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The Teachings of Don Juan: A Yaqui Way of Knowledge Mass Market Paperback – March 3, 1985
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From Library Journal
Copyright 1998 Reed Business Information, Inc. --This text refers to an out of print or unavailable edition of this title.
"Extraordinary in every sense of the word." (The New York Times)
"An unparalleled breakthrough... Remarkable (Los Angeles Times)
"Hypnotic reading." (Chigago tribune)
"It is impossible to view the world in quite the same way." (Chicago Tribune)
"Excquisite... Stunning... Fresh, unexpected visions with the logic of dreams." (Detroit Free Press)
"Taken together [Castaneda's books] form a work among the best that the science of anthropology has produced." (The New York Times Book Review)
Top Customer Reviews
Castaneda first met Don Juan in the early 60's, before the hippy movement, before psychodelic drugs became popular. He was studying anthropology in Los Angeles, and Don Juan served as a field source for some fading knowledge of tribal and shamanistic rituals in Northern Mexico. Castaneda was specifically interested in peyote, a plant that gives its users hallicinations and mixes the senses in strange ways, and which LSD was meant to be a chemical reproduction of. Castaneda's first book presents a very detailed scholastic interpretation of his experiences. All books after the first simply focus on Castaneda's experiences with Don Juan.
Castaneda's drug experiences are different from other accounts I have read, because they are intimately tied with the Yaqui philosophy and mythology. The drugs only serve as a means to an end, not as the end in themselves. The first 2 books in the series describe Castaneda's drugs experiences with Don Juan, but from the 3rd book on, the drugs disappear forever and Carlos' experiences are actually more fantastic, more amazing, more unbelieveable as he slowly becomes a practicing sorceror, traveling to alternate dimensions and battling other sorcerors.Read more ›
Castaneda's books involve an age-old technique of storytelling, the teaching of a body of knowledge from a master to a pupil. In this case, the master, a Yaqui Indian known as Don Juan, teaches the ancient Toltec art of sorcery to a young, first-person narrator, Carlos Castaneda. This narrator is dubious and incredulous as Don Juan shows him things about the nature of reality and our perceptions of it, but increasingly he has to conclude that the world of Don Juan is an accurate description of the may facets of reality, and our modern world is merely one narrow view.
There is controversy over whether Castaneda's books are "real" --Castaneda was granted a PhD for his "field" work; but other scholars have found a lot of Castaneda's research to have no anthropological authenticity. Supporters of Castaneda dispute this.
That there is even an argument over whether the books are "real" or not indicates how good the stories are -- like the world of J.R.R. Tolkien, people really, desperately want to visit Castaneda's world. His books are riveting, fascinating, beautiful, and also very scary.
Although later books in the series (Tales of Power, for instance) are better than this introductory work; I think it is important to read the books in their order of writing, in order to get the "lessons" that Castaneda learns in the correct order.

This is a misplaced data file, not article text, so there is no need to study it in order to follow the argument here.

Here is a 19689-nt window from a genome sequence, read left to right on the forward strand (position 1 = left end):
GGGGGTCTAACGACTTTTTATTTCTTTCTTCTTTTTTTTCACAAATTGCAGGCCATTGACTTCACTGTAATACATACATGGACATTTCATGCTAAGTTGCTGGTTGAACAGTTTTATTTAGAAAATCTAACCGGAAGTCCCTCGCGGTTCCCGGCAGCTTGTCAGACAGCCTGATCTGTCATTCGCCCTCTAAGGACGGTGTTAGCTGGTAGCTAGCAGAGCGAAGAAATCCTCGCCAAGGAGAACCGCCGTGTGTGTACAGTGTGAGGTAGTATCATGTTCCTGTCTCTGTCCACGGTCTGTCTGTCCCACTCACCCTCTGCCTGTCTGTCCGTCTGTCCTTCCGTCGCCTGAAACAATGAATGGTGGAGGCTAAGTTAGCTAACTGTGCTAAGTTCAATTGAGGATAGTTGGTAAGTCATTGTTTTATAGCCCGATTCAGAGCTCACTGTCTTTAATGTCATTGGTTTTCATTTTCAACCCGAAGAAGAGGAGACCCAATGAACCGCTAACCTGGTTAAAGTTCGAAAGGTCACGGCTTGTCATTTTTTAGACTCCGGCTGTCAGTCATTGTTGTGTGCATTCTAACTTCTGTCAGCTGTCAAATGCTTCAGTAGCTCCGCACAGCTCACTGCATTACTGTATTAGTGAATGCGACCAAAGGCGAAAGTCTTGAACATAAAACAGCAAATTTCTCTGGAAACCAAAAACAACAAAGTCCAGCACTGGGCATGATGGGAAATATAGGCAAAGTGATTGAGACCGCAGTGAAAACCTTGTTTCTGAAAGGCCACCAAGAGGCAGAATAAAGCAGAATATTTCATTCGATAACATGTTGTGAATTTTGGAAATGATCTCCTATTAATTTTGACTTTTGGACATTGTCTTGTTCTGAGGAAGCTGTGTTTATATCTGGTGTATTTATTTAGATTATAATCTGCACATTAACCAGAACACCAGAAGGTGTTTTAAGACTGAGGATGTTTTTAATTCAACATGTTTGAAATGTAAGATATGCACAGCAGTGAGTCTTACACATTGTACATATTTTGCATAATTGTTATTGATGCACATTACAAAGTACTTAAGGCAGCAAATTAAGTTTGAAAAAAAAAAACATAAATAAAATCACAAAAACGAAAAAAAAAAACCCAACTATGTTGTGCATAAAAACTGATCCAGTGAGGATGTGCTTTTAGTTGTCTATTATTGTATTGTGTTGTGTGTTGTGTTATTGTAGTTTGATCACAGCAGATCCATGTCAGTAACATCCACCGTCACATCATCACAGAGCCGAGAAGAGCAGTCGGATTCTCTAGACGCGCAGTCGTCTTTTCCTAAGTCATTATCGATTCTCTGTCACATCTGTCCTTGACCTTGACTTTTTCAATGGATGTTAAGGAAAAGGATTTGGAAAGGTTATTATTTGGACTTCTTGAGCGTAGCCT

I am a great fan of the books, even if they are 100% fiction. But one is really just never sure if they are. . .
BUT, more than a decade later I have met a friend and after discussing various spirituality-oriented subjects he asked me if I have already tried The Teachings Of Don Juan. I said yes, but that I found it was more a waste of time than anything else, and then he insisted that I read ALL the series, that only at the end will everything be revealed. So, rather reluctantly (and having a lot of free time on my hands) I took his advice and started reading the sequels. Indeed, only around the 3rd book (Journey to Ixtlan) does it all start coming into place. And it does not stop there, these initial events are constantly revisited and reinterpreted to a much clearer meaning in the following books. Sure, not everything should be taken at face value (Castaneda himself only started to understand what was really going on with him more than a decade after writing this book), but there are teachings that will change the way you see reality for the rest of your life, making it a definate must read.
As for the whole "real vs imaginary Don Juan" I think everyone involved in the debate are missing the essence and I invite them to remember what Don Juan said about the "art of stalking" (in later books). It is all pretty evident to me :)
Most Recent Customer Reviews
Not my thing. Somehow I was expecting the narrator not to be as annoying.Published 2 days ago by Dahlia
Very well packaged and arrived in excellent condition. Arrived before expected. It is a fantastic book, one I have read and owned a few times. Read morePublished 18 days ago by Frank
If your into alternate realities then this is the book for you.Published 1 month ago by Joseph Rezuke
Beautifully written and fascinating, but Castaneda wrote fiction and passed it off as fact -- duping generations of readers. Read morePublished 1 month ago by Belle Woods
This is not just an anthropological treatise on Shamanic lore. The Don Juan series of books offer the inquiring mind a view outside our smartphone universe. Read morePublished 2 months ago by Charles L. Laurenzi